Saving the girl child from FGM myths

During our market outreach at the popular Bodija market in Ibadan, we were astonished by the opinion of a woman that an end to Female Genital Mutilation was a dream that can never come through. She would soon be supported by an Okada rider, who believes in the heresies that an uncut girl is not complete and has a low chance of conceiving.

Campaigning to End FGM at Bodija Market

Fortunately for us, the testimony of a woman from Abeokuta, the capital of Ogun state, who was not mutilated and didn’t fo the same for her children, disproved the belief that an uncut woman will have a stillbirth or have difficulty conceiving. To corroborate this, a Muslim cleric, who mutilated one of his two daughters, explained that the there has been no noticeable essence of the act.

While we intensify efforts to influence wrong perceptions about FGM, supposed traditionalists, who think it can not end, should be made to realize that FGM violates the girl’s rights and comes with legal implications. The Violence Against Persons (Prohibition) Act, passed in 2015, prohibits female circumcision or genital mutilation, forceful ejection from home and harmful widowhood practices.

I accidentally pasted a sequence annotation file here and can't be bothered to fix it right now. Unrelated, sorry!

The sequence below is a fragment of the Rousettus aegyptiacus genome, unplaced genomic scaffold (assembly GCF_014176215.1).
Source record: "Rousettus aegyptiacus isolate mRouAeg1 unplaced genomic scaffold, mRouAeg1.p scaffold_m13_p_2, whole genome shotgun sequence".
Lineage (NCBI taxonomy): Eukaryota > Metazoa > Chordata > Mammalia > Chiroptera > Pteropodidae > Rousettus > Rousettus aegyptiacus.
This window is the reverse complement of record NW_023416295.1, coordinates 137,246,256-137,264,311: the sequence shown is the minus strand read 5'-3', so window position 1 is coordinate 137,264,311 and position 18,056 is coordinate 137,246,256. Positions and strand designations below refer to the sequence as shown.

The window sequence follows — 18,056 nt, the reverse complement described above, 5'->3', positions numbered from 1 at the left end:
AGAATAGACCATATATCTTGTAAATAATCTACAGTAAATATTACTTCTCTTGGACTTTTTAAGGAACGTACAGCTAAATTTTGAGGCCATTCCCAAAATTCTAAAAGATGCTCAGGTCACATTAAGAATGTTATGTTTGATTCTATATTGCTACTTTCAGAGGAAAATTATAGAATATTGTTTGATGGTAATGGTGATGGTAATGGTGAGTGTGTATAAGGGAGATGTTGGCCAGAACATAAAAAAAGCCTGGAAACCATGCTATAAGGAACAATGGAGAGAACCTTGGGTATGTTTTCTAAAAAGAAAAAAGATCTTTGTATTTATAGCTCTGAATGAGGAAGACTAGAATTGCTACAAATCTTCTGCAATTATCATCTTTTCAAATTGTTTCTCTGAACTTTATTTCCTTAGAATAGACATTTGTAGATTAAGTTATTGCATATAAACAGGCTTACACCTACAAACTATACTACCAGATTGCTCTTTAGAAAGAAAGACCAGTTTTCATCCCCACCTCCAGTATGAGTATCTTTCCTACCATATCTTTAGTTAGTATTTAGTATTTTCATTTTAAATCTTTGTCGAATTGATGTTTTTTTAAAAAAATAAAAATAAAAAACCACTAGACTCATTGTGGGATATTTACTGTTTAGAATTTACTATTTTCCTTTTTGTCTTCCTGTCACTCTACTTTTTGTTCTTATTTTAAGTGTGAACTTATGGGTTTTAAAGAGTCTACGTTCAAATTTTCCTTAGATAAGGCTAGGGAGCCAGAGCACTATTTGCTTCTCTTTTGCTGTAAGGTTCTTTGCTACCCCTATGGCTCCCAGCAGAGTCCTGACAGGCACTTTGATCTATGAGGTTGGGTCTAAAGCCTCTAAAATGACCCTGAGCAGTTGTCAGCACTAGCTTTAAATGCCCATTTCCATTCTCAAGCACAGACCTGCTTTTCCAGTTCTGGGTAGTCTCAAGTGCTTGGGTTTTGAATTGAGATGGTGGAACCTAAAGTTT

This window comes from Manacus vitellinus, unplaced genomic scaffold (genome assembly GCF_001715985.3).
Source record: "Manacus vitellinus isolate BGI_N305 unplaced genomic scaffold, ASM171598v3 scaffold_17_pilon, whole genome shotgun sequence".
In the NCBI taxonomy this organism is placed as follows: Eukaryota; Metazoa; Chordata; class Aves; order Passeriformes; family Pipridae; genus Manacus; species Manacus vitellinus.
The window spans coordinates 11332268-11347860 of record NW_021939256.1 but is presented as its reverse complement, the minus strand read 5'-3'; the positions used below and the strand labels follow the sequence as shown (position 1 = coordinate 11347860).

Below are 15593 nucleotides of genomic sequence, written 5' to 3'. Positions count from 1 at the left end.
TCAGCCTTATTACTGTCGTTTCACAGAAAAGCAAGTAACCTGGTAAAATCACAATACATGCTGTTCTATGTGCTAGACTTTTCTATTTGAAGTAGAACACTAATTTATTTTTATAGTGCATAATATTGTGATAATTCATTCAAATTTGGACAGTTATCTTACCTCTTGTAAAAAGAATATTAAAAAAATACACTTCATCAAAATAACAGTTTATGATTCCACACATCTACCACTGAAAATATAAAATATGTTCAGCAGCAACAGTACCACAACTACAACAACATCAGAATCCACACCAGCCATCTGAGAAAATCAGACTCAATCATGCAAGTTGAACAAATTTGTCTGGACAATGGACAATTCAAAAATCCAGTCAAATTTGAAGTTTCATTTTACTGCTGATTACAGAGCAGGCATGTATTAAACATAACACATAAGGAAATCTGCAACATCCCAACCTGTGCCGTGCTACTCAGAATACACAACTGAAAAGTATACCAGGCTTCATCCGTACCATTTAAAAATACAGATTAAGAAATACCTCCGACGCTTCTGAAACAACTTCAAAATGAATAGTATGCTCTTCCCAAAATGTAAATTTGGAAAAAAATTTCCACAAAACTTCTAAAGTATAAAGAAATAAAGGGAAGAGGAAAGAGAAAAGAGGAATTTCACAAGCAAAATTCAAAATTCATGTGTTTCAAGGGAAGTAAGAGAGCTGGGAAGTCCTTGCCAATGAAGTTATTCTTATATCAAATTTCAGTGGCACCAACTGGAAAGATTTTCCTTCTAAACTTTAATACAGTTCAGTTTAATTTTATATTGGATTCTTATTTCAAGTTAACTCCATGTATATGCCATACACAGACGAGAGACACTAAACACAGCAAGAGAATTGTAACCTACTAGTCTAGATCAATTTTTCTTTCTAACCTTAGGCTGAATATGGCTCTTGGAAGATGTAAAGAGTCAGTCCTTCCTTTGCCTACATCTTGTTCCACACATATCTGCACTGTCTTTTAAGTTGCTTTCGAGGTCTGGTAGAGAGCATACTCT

The challenge has been with proponents of culture who thinks #EndFGM is alien. They should realize that FGM could only be a source of excruciating pain from different complications. A woman who mutilated one of her daughters due to pressure narrated how her younger sister almost died from complications after being mutilated at 10.

These eye-opening discussions helped many of our audience of over 300 people decide not to mutilate their girls.

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